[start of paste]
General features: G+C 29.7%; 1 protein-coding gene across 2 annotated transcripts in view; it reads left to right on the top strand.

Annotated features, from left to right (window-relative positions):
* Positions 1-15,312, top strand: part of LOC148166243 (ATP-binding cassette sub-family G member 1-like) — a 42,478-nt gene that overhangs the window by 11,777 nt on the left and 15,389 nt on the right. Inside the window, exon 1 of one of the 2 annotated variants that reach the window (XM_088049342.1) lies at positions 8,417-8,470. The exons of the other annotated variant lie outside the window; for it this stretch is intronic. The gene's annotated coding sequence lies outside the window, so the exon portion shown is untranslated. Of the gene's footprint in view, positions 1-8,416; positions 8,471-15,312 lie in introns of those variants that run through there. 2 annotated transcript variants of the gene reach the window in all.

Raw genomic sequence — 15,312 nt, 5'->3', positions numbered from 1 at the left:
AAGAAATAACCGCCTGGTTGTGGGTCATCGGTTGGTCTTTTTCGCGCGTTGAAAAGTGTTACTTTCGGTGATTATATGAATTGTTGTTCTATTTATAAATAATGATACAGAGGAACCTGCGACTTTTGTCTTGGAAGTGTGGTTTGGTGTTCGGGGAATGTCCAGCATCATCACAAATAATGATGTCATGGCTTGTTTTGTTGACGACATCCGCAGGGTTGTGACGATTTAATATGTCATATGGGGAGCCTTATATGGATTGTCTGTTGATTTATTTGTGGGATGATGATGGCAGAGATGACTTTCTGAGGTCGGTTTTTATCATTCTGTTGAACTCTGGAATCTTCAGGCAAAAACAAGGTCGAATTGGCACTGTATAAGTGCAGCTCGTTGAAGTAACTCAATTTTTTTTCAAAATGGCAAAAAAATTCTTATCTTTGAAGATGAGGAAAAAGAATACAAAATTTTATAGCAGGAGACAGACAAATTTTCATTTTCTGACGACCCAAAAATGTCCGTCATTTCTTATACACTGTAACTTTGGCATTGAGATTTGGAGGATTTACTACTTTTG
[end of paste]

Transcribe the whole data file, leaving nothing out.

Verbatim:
General features: G+C 29.7%; 1 protein-coding gene across 2 annotated transcripts in view; it reads left to right on the top strand.

Annotated features, from left to right (window-relative positions):
* Positions 1-15,312, top strand: part of LOC148166243 (ATP-binding cassette sub-family G member 1-like) — a 42,478-nt gene that overhangs the window by 11,777 nt on the left and 15,389 nt on the right. Inside the window, exon 1 of one of the 2 annotated variants that reach the window (XM_088049342.1) lies at positions 8,417-8,470. The exons of the other annotated variant lie outside the window; for it this stretch is intronic. The gene's annotated coding sequence lies outside the window, so the exon portion shown is untranslated. Of the gene's footprint in view, positions 1-8,416; positions 8,471-15,312 lie in introns of those variants that run through there. 2 annotated transcript variants of the gene reach the window in all.

Raw genomic sequence — 15,312 nt, 5'->3', positions numbered from 1 at the left:
AAGAAATAACCGCCTGGTTGTGGGTCATCGGTTGGTCTTTTTCGCGCGTTGAAAAGTGTTACTTTCGGTGATTATATGAATTGTTGTTCTATTTATAAATAATGATACAGAGGAACCTGCGACTTTTGTCTTGGAAGTGTGGTTTGGTGTTCGGGGAATGTCCAGCATCATCACAAATAATGATGTCATGGCTTGTTTTGTTGACGACATCCGCAGGGTTGTGACGATTTAATATGTCATATGGGGAGCCTTATATGGATTGTCTGTTGATTTATTTGTGGGATGATGATGGCAGAGATGACTTTCTGAGGTCGGTTTTTATCATTCTGTTGAACTCTGGAATCTTCAGGCAAAAACAAGGTCGAATTGGCACTGTATAAGTGCAGCTCGTTGAAGTAACTCAATTTTTTTTCAAAATGGCAAAAAAATTCTTATCTTTGAAGATGAGGAAAAAGAATACAAAATTTTATAGCAGGAGACAGACAAATTTTCATTTTCTGACGACCCAAAAATGTCCGTCATTTCTTATACACTGTAACTTTGGCATTGAGATTTGGAGGATTTACTACTTTTG